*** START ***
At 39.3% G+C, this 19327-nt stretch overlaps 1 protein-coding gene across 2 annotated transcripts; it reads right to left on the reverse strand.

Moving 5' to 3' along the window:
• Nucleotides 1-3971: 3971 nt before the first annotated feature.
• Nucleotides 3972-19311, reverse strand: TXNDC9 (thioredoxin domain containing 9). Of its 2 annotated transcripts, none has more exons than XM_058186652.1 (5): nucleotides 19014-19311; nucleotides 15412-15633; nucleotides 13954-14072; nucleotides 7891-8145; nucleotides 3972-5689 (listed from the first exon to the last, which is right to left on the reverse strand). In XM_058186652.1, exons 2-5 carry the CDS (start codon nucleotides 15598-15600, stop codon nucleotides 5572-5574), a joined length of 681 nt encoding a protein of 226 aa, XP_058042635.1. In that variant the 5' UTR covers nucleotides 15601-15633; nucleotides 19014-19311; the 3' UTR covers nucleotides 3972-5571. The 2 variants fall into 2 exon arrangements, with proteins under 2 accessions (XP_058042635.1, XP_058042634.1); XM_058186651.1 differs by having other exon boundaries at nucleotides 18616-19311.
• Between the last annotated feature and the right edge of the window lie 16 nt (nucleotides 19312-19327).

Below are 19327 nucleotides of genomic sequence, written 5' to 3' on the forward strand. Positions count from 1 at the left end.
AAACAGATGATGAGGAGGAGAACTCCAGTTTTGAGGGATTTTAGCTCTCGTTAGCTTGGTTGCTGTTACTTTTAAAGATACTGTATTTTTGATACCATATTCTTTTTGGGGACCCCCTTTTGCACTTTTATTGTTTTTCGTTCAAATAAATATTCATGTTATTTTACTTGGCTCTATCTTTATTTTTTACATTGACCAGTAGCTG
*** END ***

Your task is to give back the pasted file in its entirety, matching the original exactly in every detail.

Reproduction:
At 39.3% G+C, this 19327-nt stretch overlaps 1 protein-coding gene across 2 annotated transcripts; it reads right to left on the reverse strand.

Moving 5' to 3' along the window:
• Nucleotides 1-3971: 3971 nt before the first annotated feature.
• Nucleotides 3972-19311, reverse strand: TXNDC9 (thioredoxin domain containing 9). Of its 2 annotated transcripts, none has more exons than XM_058186652.1 (5): nucleotides 19014-19311; nucleotides 15412-15633; nucleotides 13954-14072; nucleotides 7891-8145; nucleotides 3972-5689 (listed from the first exon to the last, which is right to left on the reverse strand). In XM_058186652.1, exons 2-5 carry the CDS (start codon nucleotides 15598-15600, stop codon nucleotides 5572-5574), a joined length of 681 nt encoding a protein of 226 aa, XP_058042635.1. In that variant the 5' UTR covers nucleotides 15601-15633; nucleotides 19014-19311; the 3' UTR covers nucleotides 3972-5571. The 2 variants fall into 2 exon arrangements, with proteins under 2 accessions (XP_058042635.1, XP_058042634.1); XM_058186651.1 differs by having other exon boundaries at nucleotides 18616-19311.
• Between the last annotated feature and the right edge of the window lie 16 nt (nucleotides 19312-19327).

Below are 19327 nucleotides of genomic sequence, written 5' to 3' on the forward strand. Positions count from 1 at the left end.
AAACAGATGATGAGGAGGAGAACTCCAGTTTTGAGGGATTTTAGCTCTCGTTAGCTTGGTTGCTGTTACTTTTAAAGATACTGTATTTTTGATACCATATTCTTTTTGGGGACCCCCTTTTGCACTTTTATTGTTTTTCGTTCAAATAAATATTCATGTTATTTTACTTGGCTCTATCTTTATTTTTTACATTGACCAGTAGCTG